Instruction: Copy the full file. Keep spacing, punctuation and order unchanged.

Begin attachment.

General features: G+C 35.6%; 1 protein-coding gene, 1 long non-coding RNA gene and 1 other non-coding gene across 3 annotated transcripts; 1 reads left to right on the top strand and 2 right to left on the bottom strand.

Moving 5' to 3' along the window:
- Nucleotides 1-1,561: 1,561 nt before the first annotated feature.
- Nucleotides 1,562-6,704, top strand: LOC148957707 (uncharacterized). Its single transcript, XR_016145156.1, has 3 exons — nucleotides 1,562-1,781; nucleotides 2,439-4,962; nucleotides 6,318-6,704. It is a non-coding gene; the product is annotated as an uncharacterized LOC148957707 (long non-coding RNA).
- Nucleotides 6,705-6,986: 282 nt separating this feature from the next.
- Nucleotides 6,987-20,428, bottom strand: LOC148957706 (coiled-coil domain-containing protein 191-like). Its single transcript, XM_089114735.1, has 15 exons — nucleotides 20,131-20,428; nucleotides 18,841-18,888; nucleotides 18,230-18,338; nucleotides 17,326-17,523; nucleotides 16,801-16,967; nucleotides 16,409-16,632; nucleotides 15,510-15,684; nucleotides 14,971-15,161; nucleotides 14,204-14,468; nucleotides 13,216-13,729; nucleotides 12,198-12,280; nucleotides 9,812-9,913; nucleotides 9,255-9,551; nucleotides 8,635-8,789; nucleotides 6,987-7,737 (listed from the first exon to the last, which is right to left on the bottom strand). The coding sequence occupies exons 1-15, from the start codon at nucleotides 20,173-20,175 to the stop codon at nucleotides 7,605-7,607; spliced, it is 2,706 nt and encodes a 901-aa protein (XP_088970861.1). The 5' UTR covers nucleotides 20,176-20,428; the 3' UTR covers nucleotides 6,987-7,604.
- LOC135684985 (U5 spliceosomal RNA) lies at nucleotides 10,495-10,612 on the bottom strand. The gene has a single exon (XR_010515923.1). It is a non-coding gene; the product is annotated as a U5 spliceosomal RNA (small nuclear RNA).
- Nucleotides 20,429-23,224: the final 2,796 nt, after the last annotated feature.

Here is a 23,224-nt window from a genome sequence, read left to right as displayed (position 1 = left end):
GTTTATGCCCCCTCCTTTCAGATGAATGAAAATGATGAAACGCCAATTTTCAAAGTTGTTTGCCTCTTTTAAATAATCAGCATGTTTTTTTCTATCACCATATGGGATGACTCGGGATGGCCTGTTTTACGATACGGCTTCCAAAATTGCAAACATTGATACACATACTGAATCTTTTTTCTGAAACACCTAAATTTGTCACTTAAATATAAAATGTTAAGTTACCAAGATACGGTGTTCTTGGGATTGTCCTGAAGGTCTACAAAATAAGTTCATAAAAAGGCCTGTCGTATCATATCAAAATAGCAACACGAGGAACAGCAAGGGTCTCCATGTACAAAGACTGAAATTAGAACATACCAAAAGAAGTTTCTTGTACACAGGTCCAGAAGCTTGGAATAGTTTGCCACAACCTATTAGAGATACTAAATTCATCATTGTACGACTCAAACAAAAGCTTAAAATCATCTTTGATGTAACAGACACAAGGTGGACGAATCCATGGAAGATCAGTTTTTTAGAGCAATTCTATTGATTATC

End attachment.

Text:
General features: G+C 35.6%; 1 protein-coding gene, 1 long non-coding RNA gene and 1 other non-coding gene across 3 annotated transcripts; 1 reads left to right on the top strand and 2 right to left on the bottom strand.

Moving 5' to 3' along the window:
- Nucleotides 1-1,561: 1,561 nt before the first annotated feature.
- Nucleotides 1,562-6,704, top strand: LOC148957707 (uncharacterized). Its single transcript, XR_016145156.1, has 3 exons — nucleotides 1,562-1,781; nucleotides 2,439-4,962; nucleotides 6,318-6,704. It is a non-coding gene; the product is annotated as an uncharacterized LOC148957707 (long non-coding RNA).
- Nucleotides 6,705-6,986: 282 nt separating this feature from the next.
- Nucleotides 6,987-20,428, bottom strand: LOC148957706 (coiled-coil domain-containing protein 191-like). Its single transcript, XM_089114735.1, has 15 exons — nucleotides 20,131-20,428; nucleotides 18,841-18,888; nucleotides 18,230-18,338; nucleotides 17,326-17,523; nucleotides 16,801-16,967; nucleotides 16,409-16,632; nucleotides 15,510-15,684; nucleotides 14,971-15,161; nucleotides 14,204-14,468; nucleotides 13,216-13,729; nucleotides 12,198-12,280; nucleotides 9,812-9,913; nucleotides 9,255-9,551; nucleotides 8,635-8,789; nucleotides 6,987-7,737 (listed from the first exon to the last, which is right to left on the bottom strand). The coding sequence occupies exons 1-15, from the start codon at nucleotides 20,173-20,175 to the stop codon at nucleotides 7,605-7,607; spliced, it is 2,706 nt and encodes a 901-aa protein (XP_088970861.1). The 5' UTR covers nucleotides 20,176-20,428; the 3' UTR covers nucleotides 6,987-7,604.
- LOC135684985 (U5 spliceosomal RNA) lies at nucleotides 10,495-10,612 on the bottom strand. The gene has a single exon (XR_010515923.1). It is a non-coding gene; the product is annotated as a U5 spliceosomal RNA (small nuclear RNA).
- Nucleotides 20,429-23,224: the final 2,796 nt, after the last annotated feature.

Here is a 23,224-nt window from a genome sequence, read left to right as displayed (position 1 = left end):
GTTTATGCCCCCTCCTTTCAGATGAATGAAAATGATGAAACGCCAATTTTCAAAGTTGTTTGCCTCTTTTAAATAATCAGCATGTTTTTTTCTATCACCATATGGGATGACTCGGGATGGCCTGTTTTACGATACGGCTTCCAAAATTGCAAACATTGATACACATACTGAATCTTTTTTCTGAAACACCTAAATTTGTCACTTAAATATAAAATGTTAAGTTACCAAGATACGGTGTTCTTGGGATTGTCCTGAAGGTCTACAAAATAAGTTCATAAAAAGGCCTGTCGTATCATATCAAAATAGCAACACGAGGAACAGCAAGGGTCTCCATGTACAAAGACTGAAATTAGAACATACCAAAAGAAGTTTCTTGTACACAGGTCCAGAAGCTTGGAATAGTTTGCCACAACCTATTAGAGATACTAAATTCATCATTGTACGACTCAAACAAAAGCTTAAAATCATCTTTGATGTAACAGACACAAGGTGGACGAATCCATGGAAGATCAGTTTTTTAGAGCAATTCTATTGATTATC